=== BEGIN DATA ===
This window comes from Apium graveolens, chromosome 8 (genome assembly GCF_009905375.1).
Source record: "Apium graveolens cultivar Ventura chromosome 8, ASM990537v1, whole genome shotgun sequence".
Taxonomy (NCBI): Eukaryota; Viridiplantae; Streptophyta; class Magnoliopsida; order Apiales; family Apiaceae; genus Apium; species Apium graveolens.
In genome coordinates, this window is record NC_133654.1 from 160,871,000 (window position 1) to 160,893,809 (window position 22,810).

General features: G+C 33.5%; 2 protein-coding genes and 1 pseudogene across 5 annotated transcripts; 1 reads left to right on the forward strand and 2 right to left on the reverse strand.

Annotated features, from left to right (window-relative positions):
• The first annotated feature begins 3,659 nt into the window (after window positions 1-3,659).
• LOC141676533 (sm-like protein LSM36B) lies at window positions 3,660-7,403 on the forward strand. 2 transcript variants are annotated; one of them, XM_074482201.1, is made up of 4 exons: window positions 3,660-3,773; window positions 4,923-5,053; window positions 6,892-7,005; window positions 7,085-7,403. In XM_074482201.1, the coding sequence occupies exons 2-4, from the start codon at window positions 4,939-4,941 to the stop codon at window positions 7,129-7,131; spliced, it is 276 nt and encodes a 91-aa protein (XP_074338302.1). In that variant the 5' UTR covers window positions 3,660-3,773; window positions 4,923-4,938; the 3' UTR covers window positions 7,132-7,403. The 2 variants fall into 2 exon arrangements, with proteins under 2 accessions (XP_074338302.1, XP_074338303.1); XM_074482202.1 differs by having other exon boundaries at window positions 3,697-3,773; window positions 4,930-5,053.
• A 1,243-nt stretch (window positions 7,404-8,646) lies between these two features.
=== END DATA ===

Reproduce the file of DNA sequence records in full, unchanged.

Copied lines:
This window comes from Apium graveolens, chromosome 8 (genome assembly GCF_009905375.1).
Source record: "Apium graveolens cultivar Ventura chromosome 8, ASM990537v1, whole genome shotgun sequence".
Taxonomy (NCBI): Eukaryota; Viridiplantae; Streptophyta; class Magnoliopsida; order Apiales; family Apiaceae; genus Apium; species Apium graveolens.
In genome coordinates, this window is record NC_133654.1 from 160,871,000 (window position 1) to 160,893,809 (window position 22,810).

General features: G+C 33.5%; 2 protein-coding genes and 1 pseudogene across 5 annotated transcripts; 1 reads left to right on the forward strand and 2 right to left on the reverse strand.

Annotated features, from left to right (window-relative positions):
• The first annotated feature begins 3,659 nt into the window (after window positions 1-3,659).
• LOC141676533 (sm-like protein LSM36B) lies at window positions 3,660-7,403 on the forward strand. 2 transcript variants are annotated; one of them, XM_074482201.1, is made up of 4 exons: window positions 3,660-3,773; window positions 4,923-5,053; window positions 6,892-7,005; window positions 7,085-7,403. In XM_074482201.1, the coding sequence occupies exons 2-4, from the start codon at window positions 4,939-4,941 to the stop codon at window positions 7,129-7,131; spliced, it is 276 nt and encodes a 91-aa protein (XP_074338302.1). In that variant the 5' UTR covers window positions 3,660-3,773; window positions 4,923-4,938; the 3' UTR covers window positions 7,132-7,403. The 2 variants fall into 2 exon arrangements, with proteins under 2 accessions (XP_074338302.1, XP_074338303.1); XM_074482202.1 differs by having other exon boundaries at window positions 3,697-3,773; window positions 4,930-5,053.
• A 1,243-nt stretch (window positions 7,404-8,646) lies between these two features.